It’s almost time for summer! Time to attack your summer reading list, go swimming, attend camp, drive your parents crazy, work on your art, finish your novel, catch up on Jersey Shore…or research scholarships for college. Huh?!

Well, the truth is, college tuition is at an all-time high. But that doesn’t mean it’s out of reach: in fact, every year, millions of dollars of financial aid go unused. In addition to applying to programs like The Scholastic Art & Writing Awards, there are tons of other programs and resources to help support a college education. Even if you aren’t a graduating senior this year, it doesn’t hurt to start early and learn more about the resources that are out there. Most scholarships will include an application process and involve deadlines, but the process doesn’t have to be boring. Do some research by a pool, enjoy an hour of air conditioning, sit back and relax with a glass of lemonade, try to find some of the weirdest scholarships you can and think about using some of the following tips and tricks.

That money has to go to someone, so why not you?

A Few Tips For Finding Scholarships:

1. Put Google to work for you. Think about the types of opportunities you want to hear about and subscribe to Google Alerts to send you weekly updates. For example, if you’re thinking about attending an art program in a particular region or for a particular subject, think about key words like “painting scholarship,” “financial aid artists,” or “Boston scholarships.”

2. Beyond grades and academics, what are your hobbies or skills? Do you do a lot of environmental work, knit, write for your school newspaper, volunteer at a local soup kitchen or play a sport? A lot of scholarships are geared towards students involved in specific activities, so don’t rule those out from your search.

3. There are hundreds of scholarships out there, so focus on the ones that you’re best qualified to pursue by creating a list. A targeted search will save you time.

4. Volunteer work may be unpaid, but it can have a valuable payback. Several organizations, such as Americorps, reward volunteers with financial aid scholarships for college; community organizations also frequently offer scholarship opportunities to teen volunteers. Even the Michigan Llama Association offers scholarship opportunities for eligible students.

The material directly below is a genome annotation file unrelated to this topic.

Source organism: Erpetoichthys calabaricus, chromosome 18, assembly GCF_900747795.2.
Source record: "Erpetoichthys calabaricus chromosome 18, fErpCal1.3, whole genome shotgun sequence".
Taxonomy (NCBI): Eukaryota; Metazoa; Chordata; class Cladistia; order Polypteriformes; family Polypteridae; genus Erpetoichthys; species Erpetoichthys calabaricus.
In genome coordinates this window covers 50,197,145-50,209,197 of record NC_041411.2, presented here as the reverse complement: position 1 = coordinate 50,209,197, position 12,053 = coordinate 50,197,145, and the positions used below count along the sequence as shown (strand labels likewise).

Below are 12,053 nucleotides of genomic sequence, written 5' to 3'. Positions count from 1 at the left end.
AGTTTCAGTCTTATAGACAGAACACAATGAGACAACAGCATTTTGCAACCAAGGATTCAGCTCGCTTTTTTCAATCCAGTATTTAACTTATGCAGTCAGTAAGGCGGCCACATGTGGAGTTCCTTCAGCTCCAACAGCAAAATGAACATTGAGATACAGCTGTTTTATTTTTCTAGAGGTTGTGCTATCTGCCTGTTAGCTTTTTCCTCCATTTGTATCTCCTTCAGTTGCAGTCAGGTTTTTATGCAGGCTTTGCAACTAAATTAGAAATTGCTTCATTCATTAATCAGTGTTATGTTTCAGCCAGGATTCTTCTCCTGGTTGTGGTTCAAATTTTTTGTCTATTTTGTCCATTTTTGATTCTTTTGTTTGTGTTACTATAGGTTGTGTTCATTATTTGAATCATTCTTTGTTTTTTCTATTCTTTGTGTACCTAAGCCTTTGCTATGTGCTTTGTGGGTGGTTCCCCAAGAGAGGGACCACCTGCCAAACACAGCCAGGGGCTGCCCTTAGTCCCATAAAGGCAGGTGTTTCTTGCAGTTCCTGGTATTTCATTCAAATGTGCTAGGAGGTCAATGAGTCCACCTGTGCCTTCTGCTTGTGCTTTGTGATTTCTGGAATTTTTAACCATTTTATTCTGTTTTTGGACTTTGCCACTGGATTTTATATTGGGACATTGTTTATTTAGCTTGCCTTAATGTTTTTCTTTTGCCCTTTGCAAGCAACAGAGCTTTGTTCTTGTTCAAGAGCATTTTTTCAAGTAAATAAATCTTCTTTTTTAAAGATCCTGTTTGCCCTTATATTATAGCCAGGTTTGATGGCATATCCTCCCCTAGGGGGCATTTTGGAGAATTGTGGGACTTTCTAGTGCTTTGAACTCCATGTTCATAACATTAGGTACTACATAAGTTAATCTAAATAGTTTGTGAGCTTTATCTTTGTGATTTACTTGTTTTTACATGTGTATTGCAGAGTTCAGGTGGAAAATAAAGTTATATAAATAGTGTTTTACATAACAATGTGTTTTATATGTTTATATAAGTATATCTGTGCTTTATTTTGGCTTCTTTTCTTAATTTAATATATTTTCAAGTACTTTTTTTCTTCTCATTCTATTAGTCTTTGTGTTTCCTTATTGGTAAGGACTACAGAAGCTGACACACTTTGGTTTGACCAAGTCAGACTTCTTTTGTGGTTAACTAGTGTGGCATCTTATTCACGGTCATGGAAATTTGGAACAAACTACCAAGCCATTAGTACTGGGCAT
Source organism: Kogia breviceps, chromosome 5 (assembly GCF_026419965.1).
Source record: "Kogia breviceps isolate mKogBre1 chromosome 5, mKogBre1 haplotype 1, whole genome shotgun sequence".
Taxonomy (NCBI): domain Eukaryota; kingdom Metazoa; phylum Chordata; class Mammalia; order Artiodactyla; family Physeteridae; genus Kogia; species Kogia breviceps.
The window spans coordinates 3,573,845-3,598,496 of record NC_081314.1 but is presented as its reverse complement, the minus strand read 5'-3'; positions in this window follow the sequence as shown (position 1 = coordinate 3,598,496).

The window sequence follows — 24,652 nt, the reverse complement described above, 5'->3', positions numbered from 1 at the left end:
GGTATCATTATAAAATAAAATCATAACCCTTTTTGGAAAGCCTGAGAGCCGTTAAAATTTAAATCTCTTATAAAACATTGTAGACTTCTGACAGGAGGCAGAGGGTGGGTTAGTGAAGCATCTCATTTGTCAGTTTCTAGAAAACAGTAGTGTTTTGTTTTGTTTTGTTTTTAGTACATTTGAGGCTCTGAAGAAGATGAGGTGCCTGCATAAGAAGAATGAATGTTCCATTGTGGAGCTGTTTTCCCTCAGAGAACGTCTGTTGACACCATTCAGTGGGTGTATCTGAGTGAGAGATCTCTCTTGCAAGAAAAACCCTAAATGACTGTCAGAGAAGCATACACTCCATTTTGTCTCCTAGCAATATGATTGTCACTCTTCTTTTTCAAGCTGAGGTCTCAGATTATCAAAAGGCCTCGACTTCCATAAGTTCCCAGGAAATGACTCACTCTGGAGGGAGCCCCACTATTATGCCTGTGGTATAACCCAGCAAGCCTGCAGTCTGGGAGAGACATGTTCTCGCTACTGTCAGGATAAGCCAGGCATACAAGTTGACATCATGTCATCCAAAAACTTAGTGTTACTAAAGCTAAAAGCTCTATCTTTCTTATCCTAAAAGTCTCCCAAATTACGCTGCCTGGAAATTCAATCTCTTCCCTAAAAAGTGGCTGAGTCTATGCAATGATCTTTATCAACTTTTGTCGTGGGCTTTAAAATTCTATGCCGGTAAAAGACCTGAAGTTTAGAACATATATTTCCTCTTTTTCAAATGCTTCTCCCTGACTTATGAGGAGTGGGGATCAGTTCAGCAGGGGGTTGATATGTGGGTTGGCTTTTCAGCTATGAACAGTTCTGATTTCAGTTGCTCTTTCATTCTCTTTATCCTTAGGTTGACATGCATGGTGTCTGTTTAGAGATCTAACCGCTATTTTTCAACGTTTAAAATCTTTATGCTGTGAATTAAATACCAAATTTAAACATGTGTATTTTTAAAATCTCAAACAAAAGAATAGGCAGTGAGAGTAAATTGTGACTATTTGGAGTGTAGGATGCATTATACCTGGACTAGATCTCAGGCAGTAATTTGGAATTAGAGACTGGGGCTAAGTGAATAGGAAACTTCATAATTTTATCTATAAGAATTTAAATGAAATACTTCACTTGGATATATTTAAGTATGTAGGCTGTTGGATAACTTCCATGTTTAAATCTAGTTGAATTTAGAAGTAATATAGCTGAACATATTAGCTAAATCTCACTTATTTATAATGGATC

5. What’s your background? Descendants of almost any ethnic, religious or national background may find specific scholarships geared towards them. There are scholarships for everyone from Armenian to Welsh and scholarships are sometimes available through local churches, mosques, temples and synagogues.

6. Let your teachers know you’re researching scholarships. They may know of other opportunities and this will give you a head start as some scholarship programs require letters of recommendation from teachers.

7. When doing a search on the Internet for college scholarships, try to diversify your keywords. Instead of just typing in “art scholarship,” make a list of different ways to phrase that and enter them as your search terms. Also consider adding words like “award,” “contest,” “competition,” and “resources” – a lot of competitions offer scholarships as a prize.

You never know what you’ll reel in. Happy searching!

http://www.scholarships4students.com/

Image, above: “Say What?!” Artist: Alyssa White, Grade 12. Painting. 2010 Silver Medal.

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1 comment

  1. This really made me think about actually going for a scholarship for this years college studies. I thought it was just too much work to get one, but it doesn’t seem like that !

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